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044: Fashion's reign of terroir
Plus the SSENSE sale soft launch, Chloe Cherry against the machine, and JPG is back, baby.
All anyone wants to talk about lately is Paris. How Parisians shop (more cheaply than Americans), what Parisians want to do (much less than New Yorkers), how Parisians run through clothes (not as fast as Italians), who’s going to Paris this summer, or who just came back (everyone). And I think it’s time to have the City Talk.
We are bearing witness to a fantastic moment in the arts when everything is immediately accessible from anywhere in the world, and yet most of it still has a sense of place. I’m not sure that’s always going to be the case, as borders around ideas weaken, and learning from a young age means absorbing concepts and tendencies organized by online communities more so than physical limitations.
As this shift happens, there is satisfaction to be found in sussing out the terroir in clothing and accessories. Greater than even with Paris, design coming out of other top Fashion city London has among the most potent signatures indicative of origin, tartan plaid weaving its way though Burberry, Vivienne Westwood, and up to Chopova Lowena, whose Bulgarian roots do not exempt it from the Made-in-the-UK watermark. (Relatedly, as I’ve written before, Irish designers seem powerless to resist a bit of floof, as exemplified by Simone Rocha and recent LVMH Prize candidate Róisín Pierce.)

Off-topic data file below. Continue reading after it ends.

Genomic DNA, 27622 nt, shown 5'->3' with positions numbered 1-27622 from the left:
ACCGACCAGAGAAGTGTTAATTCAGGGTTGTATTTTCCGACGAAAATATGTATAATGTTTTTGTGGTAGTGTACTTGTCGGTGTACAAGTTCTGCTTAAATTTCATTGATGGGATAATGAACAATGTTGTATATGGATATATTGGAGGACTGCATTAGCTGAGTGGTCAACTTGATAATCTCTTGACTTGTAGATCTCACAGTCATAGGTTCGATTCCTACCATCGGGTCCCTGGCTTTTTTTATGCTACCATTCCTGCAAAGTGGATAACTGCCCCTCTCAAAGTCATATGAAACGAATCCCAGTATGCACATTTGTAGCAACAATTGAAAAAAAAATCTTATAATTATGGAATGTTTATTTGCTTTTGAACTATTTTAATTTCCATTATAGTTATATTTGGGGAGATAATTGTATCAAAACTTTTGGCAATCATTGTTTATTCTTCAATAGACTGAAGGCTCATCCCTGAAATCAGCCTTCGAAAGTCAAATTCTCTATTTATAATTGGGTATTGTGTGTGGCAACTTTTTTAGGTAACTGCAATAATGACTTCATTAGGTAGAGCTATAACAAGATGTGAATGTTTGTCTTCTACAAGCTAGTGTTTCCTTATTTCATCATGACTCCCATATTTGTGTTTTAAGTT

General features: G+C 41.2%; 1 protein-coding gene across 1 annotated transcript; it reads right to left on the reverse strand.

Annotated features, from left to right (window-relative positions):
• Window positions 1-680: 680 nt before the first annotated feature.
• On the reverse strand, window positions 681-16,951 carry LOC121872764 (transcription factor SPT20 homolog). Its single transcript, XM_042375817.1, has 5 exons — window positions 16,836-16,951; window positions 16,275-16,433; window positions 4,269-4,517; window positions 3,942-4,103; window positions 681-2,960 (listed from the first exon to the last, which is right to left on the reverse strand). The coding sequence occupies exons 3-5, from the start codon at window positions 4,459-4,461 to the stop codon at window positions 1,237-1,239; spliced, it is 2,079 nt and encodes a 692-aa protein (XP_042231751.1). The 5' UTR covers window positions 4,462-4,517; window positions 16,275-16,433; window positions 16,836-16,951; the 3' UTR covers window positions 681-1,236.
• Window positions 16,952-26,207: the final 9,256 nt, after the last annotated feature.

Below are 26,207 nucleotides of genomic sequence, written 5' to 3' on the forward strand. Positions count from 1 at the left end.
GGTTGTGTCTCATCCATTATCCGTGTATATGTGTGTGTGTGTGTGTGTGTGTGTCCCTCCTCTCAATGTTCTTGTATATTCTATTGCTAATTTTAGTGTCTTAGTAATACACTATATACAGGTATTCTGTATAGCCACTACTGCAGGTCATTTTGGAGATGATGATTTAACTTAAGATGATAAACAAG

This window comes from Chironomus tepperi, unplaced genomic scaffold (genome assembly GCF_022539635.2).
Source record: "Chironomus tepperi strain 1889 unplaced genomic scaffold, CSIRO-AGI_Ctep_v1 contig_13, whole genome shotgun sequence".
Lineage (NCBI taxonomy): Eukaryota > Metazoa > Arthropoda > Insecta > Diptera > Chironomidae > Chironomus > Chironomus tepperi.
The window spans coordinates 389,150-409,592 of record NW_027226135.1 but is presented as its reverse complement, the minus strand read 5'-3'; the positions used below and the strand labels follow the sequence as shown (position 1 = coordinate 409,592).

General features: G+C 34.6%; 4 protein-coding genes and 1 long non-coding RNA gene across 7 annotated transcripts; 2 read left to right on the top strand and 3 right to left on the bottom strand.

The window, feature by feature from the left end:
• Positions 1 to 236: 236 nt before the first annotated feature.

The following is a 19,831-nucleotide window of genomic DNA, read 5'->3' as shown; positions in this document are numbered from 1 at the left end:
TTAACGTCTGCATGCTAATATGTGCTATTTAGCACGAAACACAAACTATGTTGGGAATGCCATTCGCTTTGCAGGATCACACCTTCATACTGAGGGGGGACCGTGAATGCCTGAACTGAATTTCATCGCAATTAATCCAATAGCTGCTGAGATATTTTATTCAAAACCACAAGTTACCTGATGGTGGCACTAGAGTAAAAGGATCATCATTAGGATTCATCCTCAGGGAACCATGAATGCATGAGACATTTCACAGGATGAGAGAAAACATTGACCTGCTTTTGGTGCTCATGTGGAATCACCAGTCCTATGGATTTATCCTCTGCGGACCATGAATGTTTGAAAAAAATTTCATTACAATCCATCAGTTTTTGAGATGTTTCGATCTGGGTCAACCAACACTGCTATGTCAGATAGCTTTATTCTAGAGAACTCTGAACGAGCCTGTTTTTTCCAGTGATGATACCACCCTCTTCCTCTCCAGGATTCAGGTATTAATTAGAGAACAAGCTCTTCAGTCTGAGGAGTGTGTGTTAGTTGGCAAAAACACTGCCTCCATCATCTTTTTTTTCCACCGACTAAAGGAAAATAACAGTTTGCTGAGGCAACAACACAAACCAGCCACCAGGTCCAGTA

Milan’s undying proclivity for a heel and a pencil skirt has not gone unappreciated, a caked-in sex appeal inescapable whether you’re Fendi or Sunnei, so long as there are logos in clear sight (the greatest common denominator is fashion for handbags’ sake—for better or worse).
Here in New York, cult is key. Inside-out-shirt gang blends into club-kid gang, which blends into sanitized-futurism gang, but each and every holds its own hive—just ask Eckaus Latta, LaQuan Smith, or Peter Do.
And in Paris, ahh Paris, a mighty anchor. Demure minimalism reigns, and while innovation is sometimes celebrated, most bottlings still taste like horseblanket-y brett, from beige-and-leather barrels of the city’s equine leanings. Would a Ludovic de Saint Sernin lace-up fly not look the part in an old Hermes catalog? Is Thom Browne not just jockey uniforms? It’s not as if Chanel doesn’t host a polo-themed runway every other year, and even Lemaire’s muted tones take a color picker to the stables anew each season.
I think ultimately our societal fixation on Parisian fashion—“French girl style” to Pinteresters—can be forgiven, as can the cult members and coquettes and fashion militias. It’s all we can do to keep our palettes grounded as a million new things bloom all at once.